These composite multifunctional systems not only fulfill acoustic requirements, but they also provide stable thermal insulation performance, condensation control, and personal protection. They satisfy tough fire performance requirements and international approvals such as DNV and BV, cope with harsh environmental conditions (including adverse weather, saltwater spray, UV exposure, etc.), and they may provide some protection against CUI.

One of the unique aspects of these FEF-based thermal acoustic insulation systems is that they are built up modularly. FEF systems allow the potential for both thermal insulation and noise control to be satisfied in one system. The construction of the system is specified according to the individual requirements of the plant to be insulated. Additionally, the material is flexible and can take a great deal of vibration and movement without degrading.

Conclusions

Developments in FEF technology are allowing owners and operators of LNG and other oil and gas facilities to satisfy often conflicting health and safety requirements with insulation systems that offer improved acoustic performance combined with a reduced risk of CUI.

These new multi-layer constructions conform to the relevant classification criteria of ISO 15665 for the acoustic insulation of pipes, valves, and flanges. In most cases, they greatly exceed the noise level reductions required.

While FEFs were considered niche products in the oil and gas industry in the 1990s, these materials are now established in the market and are regularly used. FEFs are specified and selected on an ever-growing number of major oil and gas projects, most recently for the Australian Greater Gorgon and the Ichthys LNG facilities. With the target of extracting 8.4 million tons of LNG per annum, the Ichthys field will be the second largest oil and gas facility in Australia’s history and is currently one of the most significant offshore ventures worldwide. So far around 400,000 m2 of thermal and acoustic insulation materials and coverings have been installed on the various modular construction elements of the LNG facility and, for the first time in an oil and gas project of this scale, up to 40% of this material will consist of elastomeric insulation materials. Given their ability to meet thermal, acoustic, and combined thermal-acoustic insulation needs, they offer a good option for many industrial applications.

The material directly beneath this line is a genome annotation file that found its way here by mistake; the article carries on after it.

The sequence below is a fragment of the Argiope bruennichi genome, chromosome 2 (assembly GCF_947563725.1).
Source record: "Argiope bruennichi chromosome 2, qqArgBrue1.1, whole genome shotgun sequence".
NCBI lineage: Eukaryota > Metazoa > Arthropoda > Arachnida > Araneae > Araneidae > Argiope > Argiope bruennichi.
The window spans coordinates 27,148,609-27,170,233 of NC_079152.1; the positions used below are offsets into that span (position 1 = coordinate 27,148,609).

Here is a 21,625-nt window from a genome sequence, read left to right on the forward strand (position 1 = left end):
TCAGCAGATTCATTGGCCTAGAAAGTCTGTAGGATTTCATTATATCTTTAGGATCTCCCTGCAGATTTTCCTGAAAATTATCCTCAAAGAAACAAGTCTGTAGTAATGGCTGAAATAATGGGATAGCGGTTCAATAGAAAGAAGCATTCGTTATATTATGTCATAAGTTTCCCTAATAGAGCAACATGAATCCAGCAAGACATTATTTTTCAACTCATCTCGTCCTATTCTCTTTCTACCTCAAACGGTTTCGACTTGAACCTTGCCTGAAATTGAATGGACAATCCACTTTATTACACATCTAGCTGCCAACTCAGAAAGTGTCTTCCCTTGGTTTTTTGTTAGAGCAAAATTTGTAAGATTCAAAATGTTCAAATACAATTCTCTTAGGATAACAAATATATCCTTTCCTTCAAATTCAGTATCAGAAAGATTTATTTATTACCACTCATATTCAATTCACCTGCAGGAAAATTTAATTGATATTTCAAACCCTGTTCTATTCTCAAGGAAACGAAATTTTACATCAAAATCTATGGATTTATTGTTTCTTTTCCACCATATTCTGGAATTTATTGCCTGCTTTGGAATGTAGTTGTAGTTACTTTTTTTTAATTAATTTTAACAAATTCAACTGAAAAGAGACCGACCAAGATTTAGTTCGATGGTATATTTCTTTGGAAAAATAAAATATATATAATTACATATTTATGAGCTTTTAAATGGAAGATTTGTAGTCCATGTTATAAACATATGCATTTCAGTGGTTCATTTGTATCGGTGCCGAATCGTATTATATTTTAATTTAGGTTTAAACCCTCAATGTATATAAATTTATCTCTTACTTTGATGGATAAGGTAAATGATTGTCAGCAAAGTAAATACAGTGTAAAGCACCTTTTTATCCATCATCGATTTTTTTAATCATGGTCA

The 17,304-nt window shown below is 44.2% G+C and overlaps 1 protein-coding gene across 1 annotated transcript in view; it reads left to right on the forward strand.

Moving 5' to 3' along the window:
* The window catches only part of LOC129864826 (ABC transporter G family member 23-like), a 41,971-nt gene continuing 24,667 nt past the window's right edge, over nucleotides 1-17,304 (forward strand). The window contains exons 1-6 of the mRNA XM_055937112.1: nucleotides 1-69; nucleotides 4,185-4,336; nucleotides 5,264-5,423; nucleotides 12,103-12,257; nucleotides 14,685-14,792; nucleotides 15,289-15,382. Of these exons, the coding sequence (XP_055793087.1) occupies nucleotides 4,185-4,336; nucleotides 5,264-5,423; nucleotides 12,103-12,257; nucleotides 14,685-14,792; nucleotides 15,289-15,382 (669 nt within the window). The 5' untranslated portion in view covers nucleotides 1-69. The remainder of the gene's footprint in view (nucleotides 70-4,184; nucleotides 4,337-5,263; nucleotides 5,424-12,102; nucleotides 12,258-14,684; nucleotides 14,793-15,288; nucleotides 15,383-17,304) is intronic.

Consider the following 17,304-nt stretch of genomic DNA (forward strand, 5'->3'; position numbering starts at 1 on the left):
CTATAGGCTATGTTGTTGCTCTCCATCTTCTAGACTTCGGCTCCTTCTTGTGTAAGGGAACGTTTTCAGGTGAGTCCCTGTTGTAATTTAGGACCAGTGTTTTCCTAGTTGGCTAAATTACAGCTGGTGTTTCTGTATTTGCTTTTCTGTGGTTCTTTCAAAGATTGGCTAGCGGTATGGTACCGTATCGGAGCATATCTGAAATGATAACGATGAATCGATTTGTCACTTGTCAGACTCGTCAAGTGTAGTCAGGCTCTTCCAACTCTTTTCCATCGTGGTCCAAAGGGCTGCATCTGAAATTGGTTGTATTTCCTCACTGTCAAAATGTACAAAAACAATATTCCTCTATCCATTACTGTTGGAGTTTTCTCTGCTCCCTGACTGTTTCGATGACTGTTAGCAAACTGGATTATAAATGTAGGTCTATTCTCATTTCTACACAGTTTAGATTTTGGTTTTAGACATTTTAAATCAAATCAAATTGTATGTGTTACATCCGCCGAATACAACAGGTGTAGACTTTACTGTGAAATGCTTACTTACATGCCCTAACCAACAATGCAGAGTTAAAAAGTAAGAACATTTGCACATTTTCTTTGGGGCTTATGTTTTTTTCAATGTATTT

Endnotes
1. Scott Miller, “Acoustical Lagging Systems—New Information on Noise Reduction,” Insulation Outlook April 2001, www.insulation.org/io/articles/acoustical-lagging-systems-new-information-on-noise-reduction.
2. Mark Swift and and Jürgen Weidinger, “Flexible Dämmsysteme in der Öl- und Gasindustrie.” (“Flexible insulation systems in the oil and gas industry,”) GAK 4/2011; pages 224–227.
Mark Swift, “A novel laboratory method to measure the efficiency of acoustic insulation for pipes,” Presentation at the inter.noise 2012, New York, New York, USA.
3. Mark Swift and Kirill V. Horoshenkov, “Thermo-acoustic properties of elastomeric pipeline insulation,” presentation at the November 2009 Noise and Vibration: Emerging Methods. Oxford, UK.
4. Similar to the ASTM C423 method.
5. ISO 15665: Acoustics, Acoustic insulation for pipes valves and flanges. International Organisation for Standardisation. 2003.
6. Similar to the ASTM E1222 method “Standard Test Method for Laboratory Measurement of the Insertion Loss of Pipe Lagging Systems”
7. Hubert Helms, “Neue Dämmstoffe als Schallschutzlösungen.”  (“New insulation materials as noise control solutions”), Isoliertechnik 4/2007, pages 38–44.
All photos and figures in this article are courtesy of Armacell unless otherwise noted.

 

 

Copyright Statement

This article was published in the June 2017 issue of Insulation Outlook magazine. Copyright © 2017 National Insulation Association. All rights reserved. The contents of this website and Insulation Outlook magazine may not be reproduced in any means, in whole or in part, without the prior written permission of the publisher and NIA. Any unauthorized duplication is strictly prohibited and would violate NIA’s copyright and may violate other copyright agreements that NIA has with authors and partners. Contact publisher@insulation.org to reprint or reproduce this content.